Two weeks later we placed an offer on a property built more than a century earlier for an assistant lighthouse keeper, and by fall we were spending weekends and holidays in our quaint home by the sea.  Years later, after retiring, we sold our house in Pennsylvania and moved here permanently.

The charm, the weather (yes, it snows in the winter, and we do get lots of wind), the cozy pubs and intimate gatherings of friends, the bountiful growing season where lush orchards, vineyards and farms provide all manner of produce, the holiday celebrations, these gratify and satisfy. Plus, within a short drive, there’s access to a myriad of cultural venues you find in a large city.

Now I’ll get back to the reason for the title of this blog. I always wanted to write Cozies, and I always wanted them to be set in a small village by the sea. I can’t think of a better place for master sleuth, Edmund DeCleryk, and his wife, Annie, to solve crimes. When the wind blows in from the north, the snow comes in droves, the mud washes through the gullies, and I can hear the waves crashing upon the shore, I’m in my glory. Sitting at my computer, snug and warm on a winter’s day, I’m inspired. For me, there’s simply no better place than this for my imagination to soar.

Books and Holidays by Karen Shughart

candles candlelight
Photo by Zenia Love on Pexels.com

I own a collection of beautifully illustrated children’s books, some from childhood and others I’ve collected throughout the years. I seem to be especially drawn to those about the holidays that occur this time of year.

What I love about these books is that the stories are charming, the endings typically happy, and it’s hard to not feel good after reading one of them on my own or to a curious and delighted child.  Plus, they are often colorfully and beautifully illustrated. I send books to my nieces and nephews and to friends’ children. Books are lasting, and what better way to share the joy of this season than by giving a book that represents the timelessness of the holiday.

I also like to browse in bookstores during this time of year, sometimes buying; sometimes not, but the sheer numbers of books that are available for people of all ages create excitement and a sense of wonder. I’ve gotten immersed in various versions of The Nutcracker, The Night Before Christmas, The Polar Express, an exquisitely illustrated  version of Robert Frost’s Stopping by the Woods on a Snowy Evening,  and several that tell the story of a miracle that happened more than two thousand years ago that caused a light to burn for eight days instead of one and created the Jewish holiday of Chanukah.  Then there are the picture books and photography books that show gardens and parks in their splendor, books from arboretums and conservatories and nature preserves. If you want a sense of how beautiful the season is, take a look at one of those.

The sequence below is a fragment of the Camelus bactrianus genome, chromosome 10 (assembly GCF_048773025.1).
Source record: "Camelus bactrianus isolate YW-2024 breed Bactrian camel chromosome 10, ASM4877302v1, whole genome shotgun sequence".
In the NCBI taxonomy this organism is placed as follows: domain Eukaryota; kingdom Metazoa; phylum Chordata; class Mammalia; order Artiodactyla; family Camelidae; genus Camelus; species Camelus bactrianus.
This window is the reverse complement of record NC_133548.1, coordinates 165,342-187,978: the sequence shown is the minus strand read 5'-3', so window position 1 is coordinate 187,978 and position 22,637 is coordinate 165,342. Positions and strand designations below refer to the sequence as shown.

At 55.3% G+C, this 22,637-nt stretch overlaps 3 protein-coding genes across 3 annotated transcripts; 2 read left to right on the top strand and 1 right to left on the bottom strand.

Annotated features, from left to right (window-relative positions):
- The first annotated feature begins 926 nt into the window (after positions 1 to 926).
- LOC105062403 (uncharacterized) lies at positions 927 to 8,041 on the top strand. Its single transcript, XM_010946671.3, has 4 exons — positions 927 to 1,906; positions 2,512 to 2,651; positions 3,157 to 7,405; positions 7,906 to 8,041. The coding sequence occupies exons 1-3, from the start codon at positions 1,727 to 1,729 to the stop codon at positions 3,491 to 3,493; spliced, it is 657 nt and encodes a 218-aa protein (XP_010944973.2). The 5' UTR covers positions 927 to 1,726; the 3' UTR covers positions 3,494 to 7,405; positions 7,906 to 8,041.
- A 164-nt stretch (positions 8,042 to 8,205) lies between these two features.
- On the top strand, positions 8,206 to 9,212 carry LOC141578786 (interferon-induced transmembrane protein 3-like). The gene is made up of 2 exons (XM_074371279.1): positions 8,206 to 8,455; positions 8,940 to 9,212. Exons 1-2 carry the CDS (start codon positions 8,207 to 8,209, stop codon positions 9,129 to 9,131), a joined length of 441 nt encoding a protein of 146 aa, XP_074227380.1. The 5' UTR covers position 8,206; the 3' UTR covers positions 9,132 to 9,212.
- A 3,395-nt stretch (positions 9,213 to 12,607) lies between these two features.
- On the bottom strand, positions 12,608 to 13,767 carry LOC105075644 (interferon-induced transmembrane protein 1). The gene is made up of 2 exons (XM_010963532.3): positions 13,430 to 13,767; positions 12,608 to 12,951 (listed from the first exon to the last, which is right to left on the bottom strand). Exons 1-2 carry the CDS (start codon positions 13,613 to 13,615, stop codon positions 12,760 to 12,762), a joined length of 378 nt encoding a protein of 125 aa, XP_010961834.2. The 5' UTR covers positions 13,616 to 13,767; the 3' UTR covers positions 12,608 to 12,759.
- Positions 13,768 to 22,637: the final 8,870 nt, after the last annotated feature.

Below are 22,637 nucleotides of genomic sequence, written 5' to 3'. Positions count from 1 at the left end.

Curious about how cultures unlike my own celebrate the holidays, I’ve read books about Kwanzaa, the festival that recognizes the African diaspora and pays homage to African unity, heritage and culture in the United States and other countries; and Diwali, the Indian festival of lights, to name two. What strikes me is that all the holidays, however diverse, share one major theme:  the lighting of candles and the emphasis on light. Our lives certainly are made brighter during these short, dark days.

Some years we decorate a little more, sometimes less, depending on our schedule and our inclination. Without fail, each year around this time I put the coffee table books away and retrieve those we’ve lovingly collected over many years that represent the holidays. They’re pretty, yes, but it’s also a pleasure to reread and revisit them each year to help get into the spirit of the season.

I’m attracted to the books because they make me feel good. The messages of hope and redemption, the miracles we don’t think about much at other times, the beautiful and colorful illustrations and sometimes, even, the music and recipes that accompany them. There’s something in each that inspires me and causes me to reflect upon what this time of year really represents.

Gratitude by Karen Shughart

“Gratitude: The quality of being thankful; readiness to show appreciation for and to return kindness.” Oxford Dictionary

photo of autumn mood forest

Every morning, while drinking my cup of tea, I watch the news on TV.  Lately, it’s not been a great way to start my day. The news is filled with images and events that are disturbing and stressful, and at times I’m overwhelmed by the state of our nation and world:  bombings, shootings, horrific natural disasters, cruelty to children and animals, disrespect for differences, the list goes on and on.

Every evening before I go to bed, I read from a booklet that contains daily meditations, inspirational tips and advice for living in these very troubling times. At the beginning of each issue there’s an essay that’s connected to the monthly theme, written by a spiritual guide, therapist or religious leader. This month, as is fitting as we prepare to celebrate Thanksgiving, the theme is gratitude.

The author of the essay for November works as a therapist, counseling clients working in a variety of high-profile professions. She believes that, for our emotional well-being, we are obliged to take stock of our lives and instead of feeling angry when life doesn’t go the way we want, we must focus on what’s going well. She suggests keeping a gratitude journal, writing down three things each morning and evening for which we feel grateful.

I’ve thought a lot about that word, gratitude, and take time most days to be thankful, not always for what’s large or life changing, but instead for those everyday occurrences that help to keep my life in balance. I feel grateful when I awaken after a good night’s sleep.  I feel grateful that I can enjoy that hot cup of tea. I feel grateful that I can see the lake from my bedroom window and hear the crashing of the waves. I feel grateful for glorious bright colors of autumn leaves, or the crunching of the snow on winter walk; the sip of a good red wine. I feel especially grateful for the love that encircles me and the love I can give back: to my husband, children, relatives, friends.

The list, really, is endless, and I try and focus on what really matters rather than what brings status and recognition. It’s not the size of the house, it’s that there’s a roof over my head. It’s not the filet or lobster, it’s that we have food on the table. It’s not the make and brand of the car, it’s the vehicle that can get me safely where I want to go. It’s not the number of friends, it’s the quality of relationships.

What I’ve discovered is that even in the bleakest of times, those days and weeks where it seems like the stress will never end, there is something to feel grateful for. And, it’s amazing how one’s perspective changes after taking a minute or two to count one’s blessings.